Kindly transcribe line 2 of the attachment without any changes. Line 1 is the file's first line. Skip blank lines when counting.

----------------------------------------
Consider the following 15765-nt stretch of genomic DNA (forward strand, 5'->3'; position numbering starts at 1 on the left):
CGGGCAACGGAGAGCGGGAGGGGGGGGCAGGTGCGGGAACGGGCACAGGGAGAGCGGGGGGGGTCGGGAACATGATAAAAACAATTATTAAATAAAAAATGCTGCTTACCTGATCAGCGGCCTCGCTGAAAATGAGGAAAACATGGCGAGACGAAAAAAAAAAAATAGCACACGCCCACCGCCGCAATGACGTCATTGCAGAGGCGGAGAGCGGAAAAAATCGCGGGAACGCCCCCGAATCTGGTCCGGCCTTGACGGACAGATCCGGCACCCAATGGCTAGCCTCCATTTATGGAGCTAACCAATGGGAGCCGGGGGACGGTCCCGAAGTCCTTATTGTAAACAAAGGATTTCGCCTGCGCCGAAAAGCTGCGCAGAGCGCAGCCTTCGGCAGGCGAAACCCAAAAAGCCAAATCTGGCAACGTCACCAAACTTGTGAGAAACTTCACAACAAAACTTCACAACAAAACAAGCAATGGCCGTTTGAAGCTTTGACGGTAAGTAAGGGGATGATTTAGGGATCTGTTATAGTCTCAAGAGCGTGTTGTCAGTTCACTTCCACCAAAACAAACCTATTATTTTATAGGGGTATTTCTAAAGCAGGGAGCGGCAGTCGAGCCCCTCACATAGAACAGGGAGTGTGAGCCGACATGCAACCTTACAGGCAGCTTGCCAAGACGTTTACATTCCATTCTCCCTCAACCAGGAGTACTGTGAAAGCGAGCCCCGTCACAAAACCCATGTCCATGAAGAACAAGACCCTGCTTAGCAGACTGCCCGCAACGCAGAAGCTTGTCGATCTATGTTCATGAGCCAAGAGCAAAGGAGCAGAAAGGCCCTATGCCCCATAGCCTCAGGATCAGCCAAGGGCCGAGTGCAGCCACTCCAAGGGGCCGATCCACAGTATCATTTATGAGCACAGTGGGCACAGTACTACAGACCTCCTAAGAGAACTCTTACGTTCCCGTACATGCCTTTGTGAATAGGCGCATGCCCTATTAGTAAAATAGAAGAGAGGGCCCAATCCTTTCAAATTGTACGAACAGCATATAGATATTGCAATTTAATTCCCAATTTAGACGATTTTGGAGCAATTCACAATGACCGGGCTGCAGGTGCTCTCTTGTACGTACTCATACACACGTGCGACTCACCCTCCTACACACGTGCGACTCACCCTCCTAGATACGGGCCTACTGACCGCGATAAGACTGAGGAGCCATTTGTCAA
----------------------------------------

CGGGCAACGGAGAGCGGGAGGGGGGGGCAGGTGCGGGAACGGGCACAGGGAGAGCGGGGGGGGTCGGGAACATGATAAAAACAATTATTAAATAAAAAATGCTGCTTACCTGATCAGCGGCCTCGCTGAAAATGAGGAAAACATGGCGAGACGAAAAAAAAAAAATAGCACACGCCCACCGCCGCAATGACGTCATTGCAGAGGCGGAGAGCGGAAAAAATCGCGGGAACGCCCCCGAATCTGGTCCGGCCTTGACGGACAGATCCGGCACCCAATGGCTAGCCTCCATTTATGGAGCTAACCAATGGGAGCCGGGGGACGGTCCCGAAGTCCTTATTGTAAACAAAGGATTTCGCCTGCGCCGAAAAGCTGCGCAGAGCGCAGCCTTCGGCAGGCGAAACCCAAAAAGCCAAATCTGGCAACGTCACCAAACTTGTGAGAAACTTCACAACAAAACTTCACAACAAAACAAGCAATGGCCGTTTGAAGCTTTGACGGTAAGTAAGGGGATGATTTAGGGATCTGTTATAGTCTCAAGAGCGTGTTGTCAGTTCACTTCCACCAAAACAAACCTATTATTTTATAGGGGTATTTCTAAAGCAGGGAGCGGCAGTCGAGCCCCTCACATAGAACAGGGAGTGTGAGCCGACATGCAACCTTACAGGCAGCTTGCCAAGACGTTTACATTCCATTCTCCCTCAACCAGGAGTACTGTGAAAGCGAGCCCCGTCACAAAACCCATGTCCATGAAGAACAAGACCCTGCTTAGCAGACTGCCCGCAACGCAGAAGCTTGTCGATCTATGTTCATGAGCCAAGAGCAAAGGAGCAGAAAGGCCCTATGCCCCATAGCCTCAGGATCAGCCAAGGGCCGAGTGCAGCCACTCCAAGGGGCCGATCCACAGTATCATTTATGAGCACAGTGGGCACAGTACTACAGACCTCCTAAGAGAACTCTTACGTTCCCGTACATGCCTTTGTGAATAGGCGCATGCCCTATTAGTAAAATAGAAGAGAGGGCCCAATCCTTTCAAATTGTACGAACAGCATATAGATATTGCAATTTAATTCCCAATTTAGACGATTTTGGAGCAATTCACAATGACCGGGCTGCAGGTGCTCTCTTGTACGTACTCATACACACGTGCGACTCACCCTCCTACACACGTGCGACTCACCCTCCTAGATACGGGCCTACTGACCGCGATAAGACTGAGGAGCCATTTGTCAA